Preston Nyman plays the engaging young George on a Heath Robinson-like farmyard run on pedal power and wind. His life goes rapidly downhill when his far from gloriumptious granny arrives to stay on her mobility scooter.
She’s a blinged-up Northerner – played with brassy, gin-sodden relish by Lisa Howard (Emmerdale’s Grace Sheehan) – and the most demanding, unpleasant granny on the planet.
David Wood’s entertaining adaptation features (clockwise from top left): Justin Wilman as Dad, Preston Nyman as George, Lisa Howard as Granny and Catherine Morris as Mum
George’s escape from his slavery to her every whim involves a magic household potion – its gleeful concoction is a delicious scene – that both expands and shrinks the old witch.
Julia Thomas’s cast features a giant chicken (a clucking Chandni Mistry), Catherine Morris as George’s mum and an ensemble of instruments played by Justin Wilman’s distracted Dad.
The show thoroughly entertained me and 200 under-tens who shrieked their approval.
Hampstead Theatre, London Until Jan 20 2hrs 25mins
Why is it that playwrights always go gooey about traitors? Simon Gray’s play tells the story of MI6 agent George Blake, sentenced to 42 years for working as a mole for the Soviets.
He escaped Wormwood Scrubs in 1966 with the help of a petty Irish crook, Sean Bourke, and made it to Moscow.
The play was a front-page sensation in 1995 when Stephen Fry did a spectacular bunk from the West End run; it never recovered and closed soon after.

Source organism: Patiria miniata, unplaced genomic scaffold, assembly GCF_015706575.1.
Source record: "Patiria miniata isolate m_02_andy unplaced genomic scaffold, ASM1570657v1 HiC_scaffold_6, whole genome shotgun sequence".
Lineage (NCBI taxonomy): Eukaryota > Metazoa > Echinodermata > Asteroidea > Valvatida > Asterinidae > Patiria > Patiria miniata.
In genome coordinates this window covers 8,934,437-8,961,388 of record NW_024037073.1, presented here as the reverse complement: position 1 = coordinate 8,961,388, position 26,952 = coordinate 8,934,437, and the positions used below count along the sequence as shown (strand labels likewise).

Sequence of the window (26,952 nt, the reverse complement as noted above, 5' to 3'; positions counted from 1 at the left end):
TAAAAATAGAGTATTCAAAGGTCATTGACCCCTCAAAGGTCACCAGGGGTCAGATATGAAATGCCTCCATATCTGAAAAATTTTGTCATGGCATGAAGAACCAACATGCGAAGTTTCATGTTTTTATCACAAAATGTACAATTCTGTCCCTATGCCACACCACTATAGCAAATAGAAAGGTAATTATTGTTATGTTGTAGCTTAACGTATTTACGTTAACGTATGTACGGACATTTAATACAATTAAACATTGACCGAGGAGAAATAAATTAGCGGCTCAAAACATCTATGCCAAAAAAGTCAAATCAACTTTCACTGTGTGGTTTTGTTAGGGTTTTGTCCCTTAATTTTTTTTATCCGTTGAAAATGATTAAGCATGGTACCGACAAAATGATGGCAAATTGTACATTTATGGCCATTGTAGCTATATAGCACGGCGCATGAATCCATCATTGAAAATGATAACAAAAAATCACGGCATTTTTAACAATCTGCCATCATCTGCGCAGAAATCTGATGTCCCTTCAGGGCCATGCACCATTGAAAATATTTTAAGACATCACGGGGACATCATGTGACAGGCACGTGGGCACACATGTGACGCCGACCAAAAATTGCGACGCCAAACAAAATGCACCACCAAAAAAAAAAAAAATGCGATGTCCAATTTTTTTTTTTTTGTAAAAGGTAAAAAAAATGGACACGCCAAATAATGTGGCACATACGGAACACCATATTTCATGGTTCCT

In this well-acted revival of Simon Gray’s verbose play, Geoffrey Streatfeild plays MI6 traitor George Blake, who cruelly manipulates the harmless Sean Bourke (Emmet Byrne, both above)
In this well-acted revival, directed by Ed Hall, Geoffrey Streatfeild plays the prim Blake, cruelly manipulating the harmless Bourke (Emmet Byrne), who has come to stay in his plush Moscow flat, plunging the Irishman deeper into loneliness and alcoholism.
Their relationship is observed by two glumly droll KGB officers and a singing housemaid.
Gray gives us a verbose study in human isolation but he utterly ignores the blood trail. The real Blake, now ancient and still living in Moscow, has no remorse for the dozens of agents he sent to their deaths.
The play makes light of his treachery and manages to be dull and sentimental too.
The Little Matchgirl And Other Happier Tales 2hrs
Bristol Old Vic Until Jan 14, then on tour until Apr 21
In this Shakespeare’s Globe and Bristol Old Vic adaptation of Hans Christian Andersen’s classic, the Little Matchgirl is played by a puppet, a desperately sad little thing in a freezing world.
Every time she lights a match, a storyteller starts up a fairy tale.
The three stories (adapted by Joel Horwood) are Thumbelina, who ends up in a makeshift ‘Jungle’-like city; The Princess And The Pea (the spoilt cow sleeps on more mattresses than you’d find in a student bedsit), and The Emperor’s New Clothes, in which two German fashion-designer frauds – Katy Owen and Guy Hughes, both ridiculous – show his highness (Niall Ashdown, also very funny) their latest creation, made of dolphin spit.
In this adaptation of Hans Christian Andersen’s classic, the Little Matchgirl is played by a puppet (above with Niall Ashdown), a desperately sad little thing in a freezing world
Emma Rice directs in her signature vaudeville style with busking musicians on stage and a tone of lively home-made theatre prevails.
But it all gets cumulatively political and depressing. The current refugee crisis is rammed home in the final minutes as the Matchgirl meets her freezing fate in a horrible street incident.
You can forget about walking out on a guilt-free high. Inventive and seasonal, yes, but escapist it’s not.